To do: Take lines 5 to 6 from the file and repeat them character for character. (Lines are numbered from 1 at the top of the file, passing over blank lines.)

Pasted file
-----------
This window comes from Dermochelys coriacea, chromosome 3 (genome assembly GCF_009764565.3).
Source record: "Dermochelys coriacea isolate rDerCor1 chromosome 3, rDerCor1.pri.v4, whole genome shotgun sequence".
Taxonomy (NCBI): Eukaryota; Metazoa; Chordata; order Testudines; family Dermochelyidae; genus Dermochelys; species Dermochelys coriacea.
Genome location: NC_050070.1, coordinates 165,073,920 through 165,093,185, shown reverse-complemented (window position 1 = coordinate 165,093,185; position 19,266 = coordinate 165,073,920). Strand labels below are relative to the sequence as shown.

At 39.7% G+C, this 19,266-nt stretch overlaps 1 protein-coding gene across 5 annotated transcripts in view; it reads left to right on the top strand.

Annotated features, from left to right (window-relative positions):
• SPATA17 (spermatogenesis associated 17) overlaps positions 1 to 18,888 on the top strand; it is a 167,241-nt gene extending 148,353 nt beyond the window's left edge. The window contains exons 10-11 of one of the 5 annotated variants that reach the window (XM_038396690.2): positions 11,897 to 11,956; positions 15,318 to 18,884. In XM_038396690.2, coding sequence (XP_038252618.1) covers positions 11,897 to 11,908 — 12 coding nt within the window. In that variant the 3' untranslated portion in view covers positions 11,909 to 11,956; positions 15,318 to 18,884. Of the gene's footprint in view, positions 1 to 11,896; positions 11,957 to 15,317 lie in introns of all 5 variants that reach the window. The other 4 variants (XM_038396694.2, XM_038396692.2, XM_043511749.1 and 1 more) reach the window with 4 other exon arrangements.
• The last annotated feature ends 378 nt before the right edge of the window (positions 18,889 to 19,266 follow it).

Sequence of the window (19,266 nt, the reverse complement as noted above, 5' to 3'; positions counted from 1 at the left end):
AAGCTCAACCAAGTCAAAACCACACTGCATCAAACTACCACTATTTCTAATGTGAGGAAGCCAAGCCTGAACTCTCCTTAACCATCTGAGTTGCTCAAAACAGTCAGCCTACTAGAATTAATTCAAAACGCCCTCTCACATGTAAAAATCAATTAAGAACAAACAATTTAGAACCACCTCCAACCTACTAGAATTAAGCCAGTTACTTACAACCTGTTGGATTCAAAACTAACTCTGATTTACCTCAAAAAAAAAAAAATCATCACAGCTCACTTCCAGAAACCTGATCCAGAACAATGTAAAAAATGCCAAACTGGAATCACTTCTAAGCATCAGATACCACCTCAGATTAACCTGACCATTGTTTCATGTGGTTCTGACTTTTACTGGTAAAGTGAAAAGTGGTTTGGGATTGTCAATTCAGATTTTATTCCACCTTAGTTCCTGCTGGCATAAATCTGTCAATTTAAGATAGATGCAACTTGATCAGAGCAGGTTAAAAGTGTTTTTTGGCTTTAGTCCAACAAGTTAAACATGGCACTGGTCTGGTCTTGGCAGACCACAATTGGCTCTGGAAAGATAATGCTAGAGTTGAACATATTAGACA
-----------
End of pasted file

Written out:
At 39.7% G+C, this 19,266-nt stretch overlaps 1 protein-coding gene across 5 annotated transcripts in view; it reads left to right on the top strand.

Annotated features, from left to right (window-relative positions):